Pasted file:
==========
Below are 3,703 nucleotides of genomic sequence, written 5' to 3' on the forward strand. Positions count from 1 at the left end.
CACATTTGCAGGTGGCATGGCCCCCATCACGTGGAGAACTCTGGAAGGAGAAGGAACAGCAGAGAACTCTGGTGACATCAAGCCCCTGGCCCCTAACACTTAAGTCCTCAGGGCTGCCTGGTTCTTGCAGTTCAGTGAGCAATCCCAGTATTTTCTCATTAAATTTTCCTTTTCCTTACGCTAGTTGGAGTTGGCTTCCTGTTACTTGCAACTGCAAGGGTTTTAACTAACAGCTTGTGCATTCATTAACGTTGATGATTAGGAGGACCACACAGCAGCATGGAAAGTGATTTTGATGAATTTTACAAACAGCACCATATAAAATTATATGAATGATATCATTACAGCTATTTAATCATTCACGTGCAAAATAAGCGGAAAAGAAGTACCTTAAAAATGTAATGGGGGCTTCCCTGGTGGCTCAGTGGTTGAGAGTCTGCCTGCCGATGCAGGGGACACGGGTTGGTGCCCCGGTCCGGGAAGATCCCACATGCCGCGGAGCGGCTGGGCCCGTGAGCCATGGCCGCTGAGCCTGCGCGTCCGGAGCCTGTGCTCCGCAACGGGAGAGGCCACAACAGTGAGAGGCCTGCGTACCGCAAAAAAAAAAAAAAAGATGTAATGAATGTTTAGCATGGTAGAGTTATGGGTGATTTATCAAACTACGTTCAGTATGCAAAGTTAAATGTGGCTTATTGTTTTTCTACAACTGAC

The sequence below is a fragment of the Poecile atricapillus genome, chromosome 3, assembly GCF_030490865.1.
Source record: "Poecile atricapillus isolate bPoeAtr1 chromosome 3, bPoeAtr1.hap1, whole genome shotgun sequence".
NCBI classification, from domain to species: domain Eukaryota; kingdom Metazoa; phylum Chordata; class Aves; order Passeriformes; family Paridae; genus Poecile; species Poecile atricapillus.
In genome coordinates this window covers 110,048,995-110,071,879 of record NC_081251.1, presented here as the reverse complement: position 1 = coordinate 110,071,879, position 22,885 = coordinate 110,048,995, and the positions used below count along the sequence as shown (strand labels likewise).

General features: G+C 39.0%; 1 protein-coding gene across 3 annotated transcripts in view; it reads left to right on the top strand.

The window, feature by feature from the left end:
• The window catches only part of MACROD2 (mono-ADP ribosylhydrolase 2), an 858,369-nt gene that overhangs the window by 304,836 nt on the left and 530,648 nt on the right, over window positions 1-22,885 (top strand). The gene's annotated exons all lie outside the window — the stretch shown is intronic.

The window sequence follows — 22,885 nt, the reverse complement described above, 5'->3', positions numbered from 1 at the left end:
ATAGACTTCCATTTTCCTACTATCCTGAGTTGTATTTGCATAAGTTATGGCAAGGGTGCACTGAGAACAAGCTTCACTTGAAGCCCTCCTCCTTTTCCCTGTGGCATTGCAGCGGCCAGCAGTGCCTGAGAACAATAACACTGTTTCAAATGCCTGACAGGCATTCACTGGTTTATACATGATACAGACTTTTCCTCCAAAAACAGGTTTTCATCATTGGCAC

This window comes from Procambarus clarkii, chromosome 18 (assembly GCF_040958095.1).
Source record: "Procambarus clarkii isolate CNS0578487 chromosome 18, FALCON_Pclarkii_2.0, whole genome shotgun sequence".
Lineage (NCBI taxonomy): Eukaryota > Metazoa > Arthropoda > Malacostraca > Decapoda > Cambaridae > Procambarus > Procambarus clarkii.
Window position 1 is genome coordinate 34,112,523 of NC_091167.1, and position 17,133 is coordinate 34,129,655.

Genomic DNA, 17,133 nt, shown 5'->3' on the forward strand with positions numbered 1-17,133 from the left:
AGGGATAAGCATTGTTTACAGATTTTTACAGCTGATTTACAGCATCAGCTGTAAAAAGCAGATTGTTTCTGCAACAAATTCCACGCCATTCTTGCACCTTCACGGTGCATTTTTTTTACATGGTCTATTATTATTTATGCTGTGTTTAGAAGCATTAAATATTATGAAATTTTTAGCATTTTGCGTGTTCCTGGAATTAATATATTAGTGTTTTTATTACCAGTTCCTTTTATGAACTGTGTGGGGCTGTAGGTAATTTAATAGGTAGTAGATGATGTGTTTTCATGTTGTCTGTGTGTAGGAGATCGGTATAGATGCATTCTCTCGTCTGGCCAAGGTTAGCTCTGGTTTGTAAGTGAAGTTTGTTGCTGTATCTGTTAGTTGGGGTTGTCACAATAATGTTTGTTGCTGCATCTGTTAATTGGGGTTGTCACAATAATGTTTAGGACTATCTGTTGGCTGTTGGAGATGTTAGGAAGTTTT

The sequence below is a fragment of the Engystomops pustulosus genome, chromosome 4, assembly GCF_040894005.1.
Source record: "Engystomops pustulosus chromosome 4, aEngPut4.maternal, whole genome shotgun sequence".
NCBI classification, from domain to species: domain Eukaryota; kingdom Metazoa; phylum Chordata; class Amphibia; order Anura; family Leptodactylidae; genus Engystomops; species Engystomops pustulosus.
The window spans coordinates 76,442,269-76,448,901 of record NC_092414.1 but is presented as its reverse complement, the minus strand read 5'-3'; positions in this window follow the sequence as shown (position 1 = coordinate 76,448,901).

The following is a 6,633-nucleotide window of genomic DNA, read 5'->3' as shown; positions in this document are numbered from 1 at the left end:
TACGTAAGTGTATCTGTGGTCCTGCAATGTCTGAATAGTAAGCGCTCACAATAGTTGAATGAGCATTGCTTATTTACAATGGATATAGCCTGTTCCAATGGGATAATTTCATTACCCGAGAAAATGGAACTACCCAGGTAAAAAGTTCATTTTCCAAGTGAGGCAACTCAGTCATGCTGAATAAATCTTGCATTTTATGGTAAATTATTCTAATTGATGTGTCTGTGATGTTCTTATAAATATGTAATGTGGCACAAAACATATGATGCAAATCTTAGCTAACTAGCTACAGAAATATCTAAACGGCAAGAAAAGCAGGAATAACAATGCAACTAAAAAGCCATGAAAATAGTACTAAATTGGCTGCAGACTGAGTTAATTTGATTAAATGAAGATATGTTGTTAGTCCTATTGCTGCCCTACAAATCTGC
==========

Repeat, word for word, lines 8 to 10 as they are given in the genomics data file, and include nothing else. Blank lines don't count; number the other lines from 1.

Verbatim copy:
The window, feature by feature from the left end:
• The window catches only part of MACROD2 (mono-ADP ribosylhydrolase 2), an 858,369-nt gene that overhangs the window by 304,836 nt on the left and 530,648 nt on the right, over window positions 1-22,885 (top strand). The gene's annotated exons all lie outside the window — the stretch shown is intronic.

The window sequence follows — 22,885 nt, the reverse complement described above, 5'->3', positions numbered from 1 at the left end: